A gym receptionist is responsible for those general clerical tasks associated with the term "receptionist" in addition to other duties specific to her employment in a gym, fitness center or exercise center. Those employed in these roles often have a background or training in receptionist and secretarial skills, and should also have a solid understanding of physical fitness and exercise. Though a specific degree may not be required for employment, many of the individuals working as a gym receptionist have education beyond high school, such as an associate's degree, and some may be trained as personal fitness consultants.
Receptionists in general are typically required to greet visitors, vendors, and clients. They may also answer telephones, taking messages and routing information to necessary personnel; some may be required to maintain clerical records either by hand or using a computer database. A gym receptionist typically performs these tasks as well as those specific to working in a fitness center; monitoring or collecting client attendance and enrollment fees, providing towels and toiletries, scheduling client sessions with the facility's personal trainers and recording fitness equipment maintenance records.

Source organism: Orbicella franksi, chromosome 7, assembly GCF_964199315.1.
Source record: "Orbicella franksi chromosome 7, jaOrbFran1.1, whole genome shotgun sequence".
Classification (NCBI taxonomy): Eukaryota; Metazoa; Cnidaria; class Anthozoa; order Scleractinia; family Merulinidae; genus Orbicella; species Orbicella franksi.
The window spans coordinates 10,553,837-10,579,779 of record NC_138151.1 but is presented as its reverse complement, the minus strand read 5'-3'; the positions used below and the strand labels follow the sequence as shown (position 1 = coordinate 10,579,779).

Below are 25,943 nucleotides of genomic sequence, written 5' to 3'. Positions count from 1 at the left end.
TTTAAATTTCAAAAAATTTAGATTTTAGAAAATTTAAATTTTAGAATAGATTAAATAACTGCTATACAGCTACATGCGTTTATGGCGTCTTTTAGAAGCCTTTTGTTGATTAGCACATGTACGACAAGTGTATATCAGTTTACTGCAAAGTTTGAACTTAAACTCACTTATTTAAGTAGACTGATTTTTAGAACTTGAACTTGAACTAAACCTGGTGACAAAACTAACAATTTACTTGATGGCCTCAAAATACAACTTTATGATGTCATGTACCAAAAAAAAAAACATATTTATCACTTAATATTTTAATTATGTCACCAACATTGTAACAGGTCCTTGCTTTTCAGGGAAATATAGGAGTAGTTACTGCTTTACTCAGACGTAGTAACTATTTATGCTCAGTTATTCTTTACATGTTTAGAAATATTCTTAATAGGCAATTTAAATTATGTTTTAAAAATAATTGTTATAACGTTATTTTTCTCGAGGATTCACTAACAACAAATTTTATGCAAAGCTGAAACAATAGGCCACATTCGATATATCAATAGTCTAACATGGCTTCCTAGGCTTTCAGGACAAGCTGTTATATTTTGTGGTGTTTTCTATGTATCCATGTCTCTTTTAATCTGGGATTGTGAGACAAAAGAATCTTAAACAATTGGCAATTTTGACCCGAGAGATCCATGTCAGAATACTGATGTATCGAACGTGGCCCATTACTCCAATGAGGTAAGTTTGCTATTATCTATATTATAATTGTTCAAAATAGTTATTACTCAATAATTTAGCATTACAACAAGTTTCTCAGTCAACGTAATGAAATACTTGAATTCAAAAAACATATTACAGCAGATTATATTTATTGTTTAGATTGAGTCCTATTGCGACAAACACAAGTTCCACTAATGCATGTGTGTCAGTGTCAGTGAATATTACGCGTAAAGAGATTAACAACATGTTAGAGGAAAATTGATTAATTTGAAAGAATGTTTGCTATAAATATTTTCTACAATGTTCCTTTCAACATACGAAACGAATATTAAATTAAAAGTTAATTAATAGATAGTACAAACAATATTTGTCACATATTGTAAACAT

Depending upon the size of the facility a gym receptionist may be employed full-time or part-time, and in many fitness centers, administrative and clerical duties are often shared among a staff or two to three front desk employees. The receptionist staff members are often required to greet visitors as well as provide fitness center tours and conduct sales pitches to prospective members; some may also perform cleaning and housekeeping functions in the locker rooms and on exercise machinery in the fitness center. Additional responsibilities may include reminding clients of the facility's regulations and enforcing them as necessary. Many of these staff members are also personal trainers who meet with clients during appointments scheduled during their shifts.
According to the US Department of Labor's Occupational Handbook, almost half of general receptionist positions require a high school diploma while the remaining require some college study or an associate's degree. Training specifically as a gym receptionist usually takes place on-the-job, as the duties of the position may vary according to the size or focus of the specific facility. Gym receptionists are often in an ideal situation to continue to increase their employability by taking classes toward certifications and trainings in different areas of fitness and exercise that may be offered at the fitness center itself. Salary increases may follow with a gym receptionist's ability to perform an increased number of job duties.